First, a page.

"I Want To Live" is still an absorbing and shockingly hard to take movie--Hayward is riveting and necessarily repugnant as B-Girl Barbara Grahme who went to the gas chamber for a murder that most people recognized even then she had not committed. The filmmaking is much better here than in "I'll Cry Tomorrow"--Robert Wise directed and pretty much pulled out every trick in his noir playbook as well as giving Hayward a great deal of room to delve much more deeply into the role of her lifetime then most studio-bound directors of the time. (I know that he doesn't get much credit in this department but Wise was a sincerely sympathetic-to-actors director--maybe he didn't talk the talk like Kazan and others of that ilk, but performers generally did unusually well under Wise's careful and always attentive direction). "I Want To Live" is also important as one of the first (though not the first as the producers falsely proclaimed) movies to use a jazz score--in this case by the then realitively untested Johnny Mandel. This was very much in the air at the time--"Man With A Golden Arm" was in '56, "Sweet Smell Of Success" in 57 and "Anatomy Of A Murder was coming up in '59--but the soundtrack here is particularly effective.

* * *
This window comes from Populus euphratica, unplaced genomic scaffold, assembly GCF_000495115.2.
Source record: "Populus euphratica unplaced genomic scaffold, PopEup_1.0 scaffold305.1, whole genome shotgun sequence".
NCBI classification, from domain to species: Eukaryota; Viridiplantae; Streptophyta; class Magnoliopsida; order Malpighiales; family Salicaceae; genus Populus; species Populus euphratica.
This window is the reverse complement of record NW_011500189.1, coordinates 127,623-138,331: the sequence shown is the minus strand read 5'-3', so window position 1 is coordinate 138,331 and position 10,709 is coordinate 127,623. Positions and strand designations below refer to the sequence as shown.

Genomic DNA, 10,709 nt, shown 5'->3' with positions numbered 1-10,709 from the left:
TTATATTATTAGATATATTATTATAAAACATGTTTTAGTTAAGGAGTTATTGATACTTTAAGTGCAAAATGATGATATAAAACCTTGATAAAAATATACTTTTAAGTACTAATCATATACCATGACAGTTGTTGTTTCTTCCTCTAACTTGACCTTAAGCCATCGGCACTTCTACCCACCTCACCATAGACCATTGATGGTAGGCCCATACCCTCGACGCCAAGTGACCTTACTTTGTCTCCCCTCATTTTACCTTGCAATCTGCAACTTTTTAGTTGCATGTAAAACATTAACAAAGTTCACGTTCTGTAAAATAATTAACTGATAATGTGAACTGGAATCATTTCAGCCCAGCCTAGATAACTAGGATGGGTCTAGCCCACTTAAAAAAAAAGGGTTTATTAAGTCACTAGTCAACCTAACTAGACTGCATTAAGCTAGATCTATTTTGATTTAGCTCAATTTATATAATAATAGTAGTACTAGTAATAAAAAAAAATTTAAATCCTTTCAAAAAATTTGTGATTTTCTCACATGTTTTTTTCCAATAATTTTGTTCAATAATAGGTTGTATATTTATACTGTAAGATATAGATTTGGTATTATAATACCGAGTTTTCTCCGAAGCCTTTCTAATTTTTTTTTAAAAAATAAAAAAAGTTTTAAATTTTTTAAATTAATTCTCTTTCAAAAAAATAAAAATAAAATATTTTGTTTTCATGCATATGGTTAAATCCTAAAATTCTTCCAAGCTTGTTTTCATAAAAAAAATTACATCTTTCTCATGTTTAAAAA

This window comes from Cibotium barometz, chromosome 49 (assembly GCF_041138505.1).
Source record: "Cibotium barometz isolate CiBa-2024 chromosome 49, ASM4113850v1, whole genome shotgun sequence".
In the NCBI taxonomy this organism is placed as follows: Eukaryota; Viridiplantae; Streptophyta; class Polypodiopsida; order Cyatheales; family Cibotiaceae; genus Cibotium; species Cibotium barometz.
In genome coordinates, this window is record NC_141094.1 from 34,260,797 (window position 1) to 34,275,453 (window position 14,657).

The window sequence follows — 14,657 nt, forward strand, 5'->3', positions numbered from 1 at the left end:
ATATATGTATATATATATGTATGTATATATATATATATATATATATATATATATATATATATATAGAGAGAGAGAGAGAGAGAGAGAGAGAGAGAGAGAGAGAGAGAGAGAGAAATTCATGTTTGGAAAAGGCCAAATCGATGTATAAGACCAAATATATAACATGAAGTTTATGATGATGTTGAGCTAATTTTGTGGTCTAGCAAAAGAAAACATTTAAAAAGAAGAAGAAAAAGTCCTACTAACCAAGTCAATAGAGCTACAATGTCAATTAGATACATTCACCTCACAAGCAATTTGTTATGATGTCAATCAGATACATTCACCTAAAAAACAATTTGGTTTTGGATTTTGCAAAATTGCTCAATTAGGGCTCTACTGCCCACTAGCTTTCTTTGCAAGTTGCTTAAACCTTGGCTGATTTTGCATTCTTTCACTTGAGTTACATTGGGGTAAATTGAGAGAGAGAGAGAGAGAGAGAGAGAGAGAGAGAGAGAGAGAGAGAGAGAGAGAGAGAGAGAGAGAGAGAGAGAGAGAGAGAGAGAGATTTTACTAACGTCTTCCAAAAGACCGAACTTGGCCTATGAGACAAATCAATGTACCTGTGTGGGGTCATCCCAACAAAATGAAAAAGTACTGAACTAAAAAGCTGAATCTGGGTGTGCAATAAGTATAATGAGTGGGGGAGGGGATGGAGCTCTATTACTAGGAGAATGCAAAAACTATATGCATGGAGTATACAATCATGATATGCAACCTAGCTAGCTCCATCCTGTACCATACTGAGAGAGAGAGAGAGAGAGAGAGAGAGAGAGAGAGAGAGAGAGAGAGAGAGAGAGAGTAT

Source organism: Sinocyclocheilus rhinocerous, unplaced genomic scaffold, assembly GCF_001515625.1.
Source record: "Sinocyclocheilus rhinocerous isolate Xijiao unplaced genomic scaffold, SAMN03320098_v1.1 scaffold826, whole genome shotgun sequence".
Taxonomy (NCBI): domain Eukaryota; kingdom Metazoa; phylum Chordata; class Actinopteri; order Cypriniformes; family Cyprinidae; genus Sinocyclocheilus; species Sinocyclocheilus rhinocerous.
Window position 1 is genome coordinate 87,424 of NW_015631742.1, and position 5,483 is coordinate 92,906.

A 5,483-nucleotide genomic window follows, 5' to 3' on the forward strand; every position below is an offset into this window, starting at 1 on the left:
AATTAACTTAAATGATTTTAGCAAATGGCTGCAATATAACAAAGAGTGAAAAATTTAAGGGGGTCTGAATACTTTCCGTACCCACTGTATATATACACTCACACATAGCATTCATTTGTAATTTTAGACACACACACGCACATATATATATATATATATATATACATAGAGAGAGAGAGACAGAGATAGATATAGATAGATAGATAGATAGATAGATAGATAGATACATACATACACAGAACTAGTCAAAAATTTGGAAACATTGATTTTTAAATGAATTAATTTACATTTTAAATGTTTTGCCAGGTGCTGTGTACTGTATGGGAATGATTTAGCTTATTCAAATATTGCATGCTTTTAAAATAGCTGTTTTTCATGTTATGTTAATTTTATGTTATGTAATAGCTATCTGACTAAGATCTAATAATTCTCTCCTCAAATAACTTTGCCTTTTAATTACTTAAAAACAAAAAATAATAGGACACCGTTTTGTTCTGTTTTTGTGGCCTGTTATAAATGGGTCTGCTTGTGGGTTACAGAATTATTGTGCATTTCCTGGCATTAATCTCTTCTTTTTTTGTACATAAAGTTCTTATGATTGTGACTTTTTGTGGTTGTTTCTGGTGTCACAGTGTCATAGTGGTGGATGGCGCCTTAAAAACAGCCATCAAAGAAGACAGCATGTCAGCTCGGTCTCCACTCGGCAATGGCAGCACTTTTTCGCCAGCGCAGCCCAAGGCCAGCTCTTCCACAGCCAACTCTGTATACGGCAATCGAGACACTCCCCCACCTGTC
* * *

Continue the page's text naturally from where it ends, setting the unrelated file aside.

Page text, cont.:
Susan Hayward died at the far too young age of fifty-seven after a devastating and prolonged battle with brain cancer. More about her personal life--and what she did professionally (nothing topped her fifties run)--can be learned here.Yet what usually makes us interested in an actor's personal life is for me missing in Hayward. She was such a force--she gave you so much to see that one tends to avert ones eyes rather than drink her in--that her performances are, in fact, all one really needs. In this sense she reminds me, once again, of Cagney--they each possessed an energy so original and tumultuous that the behind-the-scenes human being never really engendered that much curiosity. Whatever she ultimately was--an actress possessed of real technique or a canny assimilator of the ups and downs of female hard-luck cases--she was a terribly brave performer. And frankly I like the term "performer" better than actor any day...